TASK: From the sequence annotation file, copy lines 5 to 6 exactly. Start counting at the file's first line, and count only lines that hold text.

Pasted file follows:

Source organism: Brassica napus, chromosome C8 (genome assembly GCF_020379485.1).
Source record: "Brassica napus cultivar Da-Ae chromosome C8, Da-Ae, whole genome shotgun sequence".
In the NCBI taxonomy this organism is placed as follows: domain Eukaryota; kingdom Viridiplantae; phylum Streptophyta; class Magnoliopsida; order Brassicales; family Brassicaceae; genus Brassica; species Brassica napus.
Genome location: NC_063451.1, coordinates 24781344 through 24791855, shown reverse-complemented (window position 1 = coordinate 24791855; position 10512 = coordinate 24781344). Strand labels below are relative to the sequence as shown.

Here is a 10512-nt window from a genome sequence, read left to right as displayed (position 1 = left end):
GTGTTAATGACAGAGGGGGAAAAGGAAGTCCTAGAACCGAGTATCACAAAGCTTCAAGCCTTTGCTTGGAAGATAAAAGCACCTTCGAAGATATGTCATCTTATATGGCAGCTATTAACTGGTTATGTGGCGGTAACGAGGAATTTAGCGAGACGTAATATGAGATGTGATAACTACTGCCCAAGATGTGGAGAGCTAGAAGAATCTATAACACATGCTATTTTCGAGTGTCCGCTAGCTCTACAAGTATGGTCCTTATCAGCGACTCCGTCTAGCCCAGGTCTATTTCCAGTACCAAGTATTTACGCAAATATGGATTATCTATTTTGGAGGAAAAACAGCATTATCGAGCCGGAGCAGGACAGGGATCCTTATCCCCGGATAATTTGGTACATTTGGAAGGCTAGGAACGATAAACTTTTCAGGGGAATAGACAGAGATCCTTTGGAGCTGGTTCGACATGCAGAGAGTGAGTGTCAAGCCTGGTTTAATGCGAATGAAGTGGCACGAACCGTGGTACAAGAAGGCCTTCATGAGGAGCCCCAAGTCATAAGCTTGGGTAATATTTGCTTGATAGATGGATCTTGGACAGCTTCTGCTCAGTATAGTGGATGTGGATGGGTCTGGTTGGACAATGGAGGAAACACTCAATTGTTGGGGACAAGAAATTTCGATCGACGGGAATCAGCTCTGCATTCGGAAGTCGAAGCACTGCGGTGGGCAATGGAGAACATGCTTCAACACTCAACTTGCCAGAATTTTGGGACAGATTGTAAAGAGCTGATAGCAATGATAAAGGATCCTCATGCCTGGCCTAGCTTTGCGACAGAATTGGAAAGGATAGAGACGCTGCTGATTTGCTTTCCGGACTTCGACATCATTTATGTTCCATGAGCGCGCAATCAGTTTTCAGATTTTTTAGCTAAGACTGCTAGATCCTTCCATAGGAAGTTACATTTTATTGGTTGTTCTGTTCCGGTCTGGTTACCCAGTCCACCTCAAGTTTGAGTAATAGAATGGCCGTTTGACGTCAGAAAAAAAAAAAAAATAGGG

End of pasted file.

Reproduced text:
Here is a 10512-nt window from a genome sequence, read left to right as displayed (position 1 = left end):
GTGTTAATGACAGAGGGGGAAAAGGAAGTCCTAGAACCGAGTATCACAAAGCTTCAAGCCTTTGCTTGGAAGATAAAAGCACCTTCGAAGATATGTCATCTTATATGGCAGCTATTAACTGGTTATGTGGCGGTAACGAGGAATTTAGCGAGACGTAATATGAGATGTGATAACTACTGCCCAAGATGTGGAGAGCTAGAAGAATCTATAACACATGCTATTTTCGAGTGTCCGCTAGCTCTACAAGTATGGTCCTTATCAGCGACTCCGTCTAGCCCAGGTCTATTTCCAGTACCAAGTATTTACGCAAATATGGATTATCTATTTTGGAGGAAAAACAGCATTATCGAGCCGGAGCAGGACAGGGATCCTTATCCCCGGATAATTTGGTACATTTGGAAGGCTAGGAACGATAAACTTTTCAGGGGAATAGACAGAGATCCTTTGGAGCTGGTTCGACATGCAGAGAGTGAGTGTCAAGCCTGGTTTAATGCGAATGAAGTGGCACGAACCGTGGTACAAGAAGGCCTTCATGAGGAGCCCCAAGTCATAAGCTTGGGTAATATTTGCTTGATAGATGGATCTTGGACAGCTTCTGCTCAGTATAGTGGATGTGGATGGGTCTGGTTGGACAATGGAGGAAACACTCAATTGTTGGGGACAAGAAATTTCGATCGACGGGAATCAGCTCTGCATTCGGAAGTCGAAGCACTGCGGTGGGCAATGGAGAACATGCTTCAACACTCAACTTGCCAGAATTTTGGGACAGATTGTAAAGAGCTGATAGCAATGATAAAGGATCCTCATGCCTGGCCTAGCTTTGCGACAGAATTGGAAAGGATAGAGACGCTGCTGATTTGCTTTCCGGACTTCGACATCATTTATGTTCCATGAGCGCGCAATCAGTTTTCAGATTTTTTAGCTAAGACTGCTAGATCCTTCCATAGGAAGTTACATTTTATTGGTTGTTCTGTTCCGGTCTGGTTACCCAGTCCACCTCAAGTTTGAGTAATAGAATGGCCGTTTGACGTCAGAAAAAAAAAAAAAATAGGG